By PETER HACKNEY
Bookings for the Pfizer Covid-19 vaccine are now open to people aged 16-39 across a large swathe of Sydney, after those in the age group were given priority access to the jab in Sydney’s 12 local government “areas of concern”.
The move means people aged 16-39 living in the Bayside, Blacktown, Burwood, Campbelltown, Canterbury-Bankstown, Cumberland, Fairfield, Georges River, Liverpool, Parramatta, Penrith and Strathfield LGAs can make their appointments for the jab, with slots available from 9am tomorrow (Thursday, 19 August).
The development is part of a “vaccine blitz”, announced by NSW Premier Gladys Berejiklian yesterday, using 530,000 Pfizer vaccines secured by the federal government at the weekend.
The premier said she hoped to use the doses to vaccinate as many young people as possible over the next few weeks.
“We know that once you get your first dose, in two or three weeks’ time, the chance of you getting the virus and passing it on to others is substantially reduced,” she said yesterday.
The deputy secretary of NSW Health, Susan Pearce, said clinical evidence proved there was a significant reduction in Covid-19 transmission after vaccination.
“Covid-19 vaccination gives you around 90 per cent protection against hospitalisation and death from Covid-19 if you are infected,” Ms Pearce said.
“We’re doing everything we can to get doses into arms, and I’d like to thank our local health districts for their mammoth effort.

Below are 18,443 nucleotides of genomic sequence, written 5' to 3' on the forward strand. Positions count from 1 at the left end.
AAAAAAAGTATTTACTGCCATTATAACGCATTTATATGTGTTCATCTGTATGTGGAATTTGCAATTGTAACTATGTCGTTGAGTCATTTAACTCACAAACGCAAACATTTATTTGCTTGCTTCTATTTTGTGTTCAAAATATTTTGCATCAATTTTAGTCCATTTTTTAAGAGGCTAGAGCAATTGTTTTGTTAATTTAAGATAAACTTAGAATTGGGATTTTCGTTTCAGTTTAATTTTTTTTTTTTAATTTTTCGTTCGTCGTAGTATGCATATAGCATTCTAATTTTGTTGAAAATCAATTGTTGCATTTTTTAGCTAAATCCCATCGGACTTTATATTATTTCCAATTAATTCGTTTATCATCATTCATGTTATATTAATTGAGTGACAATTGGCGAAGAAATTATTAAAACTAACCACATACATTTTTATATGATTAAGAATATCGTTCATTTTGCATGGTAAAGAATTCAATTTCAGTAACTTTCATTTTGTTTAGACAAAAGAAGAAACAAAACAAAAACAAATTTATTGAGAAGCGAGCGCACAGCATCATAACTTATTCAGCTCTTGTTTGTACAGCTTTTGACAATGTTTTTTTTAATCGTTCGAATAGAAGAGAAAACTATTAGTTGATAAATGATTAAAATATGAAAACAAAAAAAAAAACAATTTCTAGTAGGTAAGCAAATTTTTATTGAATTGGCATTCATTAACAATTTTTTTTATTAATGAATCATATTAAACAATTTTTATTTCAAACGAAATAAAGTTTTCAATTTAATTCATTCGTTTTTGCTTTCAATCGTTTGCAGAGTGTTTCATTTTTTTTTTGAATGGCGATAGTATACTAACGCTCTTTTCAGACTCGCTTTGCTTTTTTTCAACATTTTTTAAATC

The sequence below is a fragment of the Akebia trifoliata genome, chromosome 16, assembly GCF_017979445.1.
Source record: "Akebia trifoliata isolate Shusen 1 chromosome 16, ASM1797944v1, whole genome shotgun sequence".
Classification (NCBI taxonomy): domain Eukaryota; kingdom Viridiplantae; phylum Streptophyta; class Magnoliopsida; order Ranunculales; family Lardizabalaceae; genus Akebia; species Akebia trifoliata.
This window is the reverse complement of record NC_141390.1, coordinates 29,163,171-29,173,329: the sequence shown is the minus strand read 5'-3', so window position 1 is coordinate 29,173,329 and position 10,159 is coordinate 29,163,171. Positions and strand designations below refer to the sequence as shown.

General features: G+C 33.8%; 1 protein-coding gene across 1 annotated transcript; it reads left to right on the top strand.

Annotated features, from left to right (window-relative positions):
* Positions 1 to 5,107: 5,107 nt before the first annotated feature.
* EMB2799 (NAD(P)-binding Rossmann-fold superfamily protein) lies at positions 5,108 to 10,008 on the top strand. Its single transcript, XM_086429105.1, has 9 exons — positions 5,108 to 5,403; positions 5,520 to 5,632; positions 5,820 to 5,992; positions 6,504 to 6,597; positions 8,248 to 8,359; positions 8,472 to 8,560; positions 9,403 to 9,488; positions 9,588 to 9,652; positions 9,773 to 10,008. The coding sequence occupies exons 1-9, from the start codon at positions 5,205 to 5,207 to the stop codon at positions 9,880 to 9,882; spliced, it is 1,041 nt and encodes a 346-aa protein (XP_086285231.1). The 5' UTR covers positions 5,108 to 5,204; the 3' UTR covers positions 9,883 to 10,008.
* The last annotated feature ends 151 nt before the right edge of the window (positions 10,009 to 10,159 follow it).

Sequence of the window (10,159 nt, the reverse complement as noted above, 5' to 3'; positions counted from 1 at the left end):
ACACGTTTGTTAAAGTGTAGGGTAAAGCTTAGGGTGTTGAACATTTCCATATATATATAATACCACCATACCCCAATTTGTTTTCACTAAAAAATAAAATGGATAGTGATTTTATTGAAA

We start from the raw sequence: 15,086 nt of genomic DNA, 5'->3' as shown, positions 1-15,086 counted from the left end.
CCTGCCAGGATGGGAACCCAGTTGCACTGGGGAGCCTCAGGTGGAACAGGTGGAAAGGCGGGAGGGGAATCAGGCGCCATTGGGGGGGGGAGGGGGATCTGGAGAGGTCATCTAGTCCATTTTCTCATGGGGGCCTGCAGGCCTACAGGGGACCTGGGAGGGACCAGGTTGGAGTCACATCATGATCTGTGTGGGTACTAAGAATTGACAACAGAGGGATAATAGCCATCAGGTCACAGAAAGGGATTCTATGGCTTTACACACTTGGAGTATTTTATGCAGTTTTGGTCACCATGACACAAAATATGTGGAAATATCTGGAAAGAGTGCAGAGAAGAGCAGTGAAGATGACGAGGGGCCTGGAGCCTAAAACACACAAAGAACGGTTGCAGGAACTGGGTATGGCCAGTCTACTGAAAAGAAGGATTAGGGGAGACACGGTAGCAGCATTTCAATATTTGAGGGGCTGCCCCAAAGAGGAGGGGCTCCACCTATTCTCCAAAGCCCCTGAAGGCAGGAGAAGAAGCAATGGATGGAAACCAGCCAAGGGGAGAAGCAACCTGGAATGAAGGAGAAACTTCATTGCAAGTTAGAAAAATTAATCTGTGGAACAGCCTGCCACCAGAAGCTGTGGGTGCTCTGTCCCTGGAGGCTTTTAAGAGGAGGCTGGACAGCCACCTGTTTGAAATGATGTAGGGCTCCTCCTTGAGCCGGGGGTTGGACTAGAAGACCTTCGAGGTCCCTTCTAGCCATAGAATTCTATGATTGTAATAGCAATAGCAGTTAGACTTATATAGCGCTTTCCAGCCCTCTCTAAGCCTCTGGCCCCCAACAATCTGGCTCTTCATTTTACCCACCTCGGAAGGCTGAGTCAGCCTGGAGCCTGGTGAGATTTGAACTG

“We’re throwing absolutely everything we’ve got at [it].”
Most infections occurring at home
The news comes as it was revealed the vast majority of Covid-19 transmission in NSW were occurring within people’s homes.
According to NSW Health, 70 per cent of infections over the past two weeks that have been linked to a known case or cluster occurred in households.
The Sydney Morning Herald reported that, in response, the NSW Government was seeking to urgently increase accommodation for people needing to isolate.
A health sector source, who was not authorised to speak on the issue, told the newspaper almost 1000 people last week were staying in one of the four current sites across the inner city.
The Herald reported that the government would open a fifth health hotel, joining several Meriton serviced apartment buildings suites already being used to house people who cannot safely isolate at home.
Transmission at work still a problem
NSW Chief Health Officer Kerry Chant noted on 26 July that, outside of households, the majority of Covid-19 transmission was occurring at workplaces, largely “in logistics and distribution, [among] critical workers … that support Sydney and NSW and beyond”. From there, many of these workers were unwittingly passing it on to others at home.
A Green Left article, republished by the Sentinel, stated that most of these essential workers live and work in South Western and Western Sydney. The region is also where the highest number of infections have been recorded.
Despite this, almost half of essential workers are still being put at risk of contracting the Delta variant at work, according to an Australian Manufacturing Workers’ Union (AMWU) report.
The document, An Emergency for Essential Workers, is based on a survey undertaken between 27 July and 2 August of 849 AMWU members.
“NSW is now in a situation where the low-paid, often minimum-waged, workers carrying out the essential work that keeps the rest of the Australian economy functioning are risking their health due to the failures of employers and government agencies,” it noted.
Peter Hackney is the editor-in-chief of the Sydney Sentinel.
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